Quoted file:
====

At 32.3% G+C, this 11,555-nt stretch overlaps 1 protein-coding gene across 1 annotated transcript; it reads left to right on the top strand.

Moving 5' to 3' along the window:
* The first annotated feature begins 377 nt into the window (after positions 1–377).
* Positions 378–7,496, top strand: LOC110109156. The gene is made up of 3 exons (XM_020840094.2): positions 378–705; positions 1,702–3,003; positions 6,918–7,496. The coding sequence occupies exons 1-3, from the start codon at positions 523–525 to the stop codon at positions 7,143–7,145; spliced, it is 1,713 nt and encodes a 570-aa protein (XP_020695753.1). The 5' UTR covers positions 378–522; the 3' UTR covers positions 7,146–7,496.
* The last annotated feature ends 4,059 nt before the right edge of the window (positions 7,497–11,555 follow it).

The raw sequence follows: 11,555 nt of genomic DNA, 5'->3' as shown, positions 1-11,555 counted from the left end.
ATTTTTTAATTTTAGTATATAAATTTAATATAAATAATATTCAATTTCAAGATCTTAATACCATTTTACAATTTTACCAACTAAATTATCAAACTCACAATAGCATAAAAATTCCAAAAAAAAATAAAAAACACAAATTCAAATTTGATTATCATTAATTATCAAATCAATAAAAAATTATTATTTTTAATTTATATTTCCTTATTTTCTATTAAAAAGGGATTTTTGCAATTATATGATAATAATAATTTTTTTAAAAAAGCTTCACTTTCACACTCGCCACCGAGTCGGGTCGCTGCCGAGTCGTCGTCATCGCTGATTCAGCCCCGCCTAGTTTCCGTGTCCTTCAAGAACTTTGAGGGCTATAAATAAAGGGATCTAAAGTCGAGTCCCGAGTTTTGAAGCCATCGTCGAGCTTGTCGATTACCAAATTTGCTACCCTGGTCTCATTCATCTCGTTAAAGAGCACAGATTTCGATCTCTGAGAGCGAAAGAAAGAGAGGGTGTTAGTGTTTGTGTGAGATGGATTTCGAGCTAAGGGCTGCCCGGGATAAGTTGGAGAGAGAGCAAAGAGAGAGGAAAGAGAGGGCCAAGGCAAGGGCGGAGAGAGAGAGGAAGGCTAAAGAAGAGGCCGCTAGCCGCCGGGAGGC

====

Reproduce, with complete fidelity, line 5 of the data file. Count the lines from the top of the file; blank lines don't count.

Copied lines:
* The last annotated feature ends 4,059 nt before the right edge of the window (positions 7,497–11,555 follow it).